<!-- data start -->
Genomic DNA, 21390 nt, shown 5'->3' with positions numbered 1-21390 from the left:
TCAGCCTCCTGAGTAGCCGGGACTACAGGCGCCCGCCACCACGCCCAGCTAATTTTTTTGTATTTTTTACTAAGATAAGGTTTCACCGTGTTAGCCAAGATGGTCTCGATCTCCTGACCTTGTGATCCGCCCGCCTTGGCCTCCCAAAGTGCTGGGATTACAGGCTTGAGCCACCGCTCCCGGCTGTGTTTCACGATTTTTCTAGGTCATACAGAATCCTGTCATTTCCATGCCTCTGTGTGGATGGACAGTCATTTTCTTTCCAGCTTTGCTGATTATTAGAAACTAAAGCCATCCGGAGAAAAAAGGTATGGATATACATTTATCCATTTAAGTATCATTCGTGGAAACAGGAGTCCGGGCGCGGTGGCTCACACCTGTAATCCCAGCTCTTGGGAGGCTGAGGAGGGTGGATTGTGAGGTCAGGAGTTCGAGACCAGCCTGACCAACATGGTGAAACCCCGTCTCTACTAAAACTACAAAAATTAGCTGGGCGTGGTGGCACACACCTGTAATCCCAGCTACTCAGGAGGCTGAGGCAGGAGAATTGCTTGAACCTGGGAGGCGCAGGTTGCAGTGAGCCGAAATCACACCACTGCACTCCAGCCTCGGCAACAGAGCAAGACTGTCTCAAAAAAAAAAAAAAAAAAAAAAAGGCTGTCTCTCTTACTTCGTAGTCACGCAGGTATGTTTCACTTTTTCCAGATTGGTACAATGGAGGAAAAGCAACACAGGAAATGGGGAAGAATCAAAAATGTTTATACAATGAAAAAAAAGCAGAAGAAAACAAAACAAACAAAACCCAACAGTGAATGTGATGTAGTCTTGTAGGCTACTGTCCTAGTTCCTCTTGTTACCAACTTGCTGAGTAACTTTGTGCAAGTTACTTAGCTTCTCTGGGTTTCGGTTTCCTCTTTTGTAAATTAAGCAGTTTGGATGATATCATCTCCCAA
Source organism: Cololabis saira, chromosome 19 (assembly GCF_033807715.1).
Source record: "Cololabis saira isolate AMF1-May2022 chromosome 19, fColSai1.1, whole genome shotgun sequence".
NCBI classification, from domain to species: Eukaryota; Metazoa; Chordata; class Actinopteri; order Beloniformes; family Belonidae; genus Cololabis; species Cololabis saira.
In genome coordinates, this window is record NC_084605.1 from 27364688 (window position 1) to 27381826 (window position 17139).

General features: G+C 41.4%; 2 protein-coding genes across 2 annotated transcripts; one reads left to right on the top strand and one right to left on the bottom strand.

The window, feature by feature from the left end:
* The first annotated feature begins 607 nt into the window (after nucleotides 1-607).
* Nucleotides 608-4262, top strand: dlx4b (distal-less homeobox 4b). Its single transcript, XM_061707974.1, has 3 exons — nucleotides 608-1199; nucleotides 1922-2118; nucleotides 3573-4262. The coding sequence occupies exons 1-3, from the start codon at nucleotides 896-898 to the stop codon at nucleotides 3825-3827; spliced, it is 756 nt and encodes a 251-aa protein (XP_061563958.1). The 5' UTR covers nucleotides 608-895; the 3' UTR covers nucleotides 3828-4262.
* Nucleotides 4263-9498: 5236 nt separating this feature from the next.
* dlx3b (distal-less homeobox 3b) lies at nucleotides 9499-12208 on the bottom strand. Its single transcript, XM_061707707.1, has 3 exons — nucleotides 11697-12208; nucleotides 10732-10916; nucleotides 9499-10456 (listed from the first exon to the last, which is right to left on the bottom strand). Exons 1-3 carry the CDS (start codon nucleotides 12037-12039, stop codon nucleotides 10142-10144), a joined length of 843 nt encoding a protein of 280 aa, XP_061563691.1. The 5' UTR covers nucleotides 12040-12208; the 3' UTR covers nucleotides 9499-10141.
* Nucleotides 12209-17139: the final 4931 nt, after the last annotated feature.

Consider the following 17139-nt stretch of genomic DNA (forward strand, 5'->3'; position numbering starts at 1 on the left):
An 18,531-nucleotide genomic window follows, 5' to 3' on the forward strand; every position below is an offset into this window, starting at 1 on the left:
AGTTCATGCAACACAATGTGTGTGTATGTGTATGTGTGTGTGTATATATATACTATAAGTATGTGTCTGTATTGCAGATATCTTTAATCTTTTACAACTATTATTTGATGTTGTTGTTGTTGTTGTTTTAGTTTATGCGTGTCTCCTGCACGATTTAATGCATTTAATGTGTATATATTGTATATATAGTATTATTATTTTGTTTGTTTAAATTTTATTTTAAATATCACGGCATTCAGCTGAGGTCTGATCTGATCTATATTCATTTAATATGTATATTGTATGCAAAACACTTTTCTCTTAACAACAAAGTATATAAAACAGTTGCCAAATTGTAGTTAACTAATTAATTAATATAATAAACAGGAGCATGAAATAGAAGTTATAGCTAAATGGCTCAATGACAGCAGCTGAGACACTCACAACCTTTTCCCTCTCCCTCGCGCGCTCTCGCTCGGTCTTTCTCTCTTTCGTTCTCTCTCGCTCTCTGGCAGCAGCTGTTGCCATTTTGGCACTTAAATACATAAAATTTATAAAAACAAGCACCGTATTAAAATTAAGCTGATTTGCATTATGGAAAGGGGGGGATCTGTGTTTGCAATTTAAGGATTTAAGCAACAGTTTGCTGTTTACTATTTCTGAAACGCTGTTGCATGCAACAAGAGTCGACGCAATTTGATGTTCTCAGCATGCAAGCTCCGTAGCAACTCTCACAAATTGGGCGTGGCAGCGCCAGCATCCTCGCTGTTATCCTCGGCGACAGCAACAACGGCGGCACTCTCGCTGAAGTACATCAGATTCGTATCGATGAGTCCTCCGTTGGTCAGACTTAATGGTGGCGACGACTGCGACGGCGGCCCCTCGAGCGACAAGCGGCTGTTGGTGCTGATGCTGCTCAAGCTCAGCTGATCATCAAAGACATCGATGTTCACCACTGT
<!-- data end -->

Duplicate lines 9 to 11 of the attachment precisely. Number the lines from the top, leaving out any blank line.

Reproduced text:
* The first annotated feature begins 607 nt into the window (after nucleotides 1-607).
* Nucleotides 608-4262, top strand: dlx4b (distal-less homeobox 4b). Its single transcript, XM_061707974.1, has 3 exons — nucleotides 608-1199; nucleotides 1922-2118; nucleotides 3573-4262. The coding sequence occupies exons 1-3, from the start codon at nucleotides 896-898 to the stop codon at nucleotides 3825-3827; spliced, it is 756 nt and encodes a 251-aa protein (XP_061563958.1). The 5' UTR covers nucleotides 608-895; the 3' UTR covers nucleotides 3828-4262.
* Nucleotides 4263-9498: 5236 nt separating this feature from the next.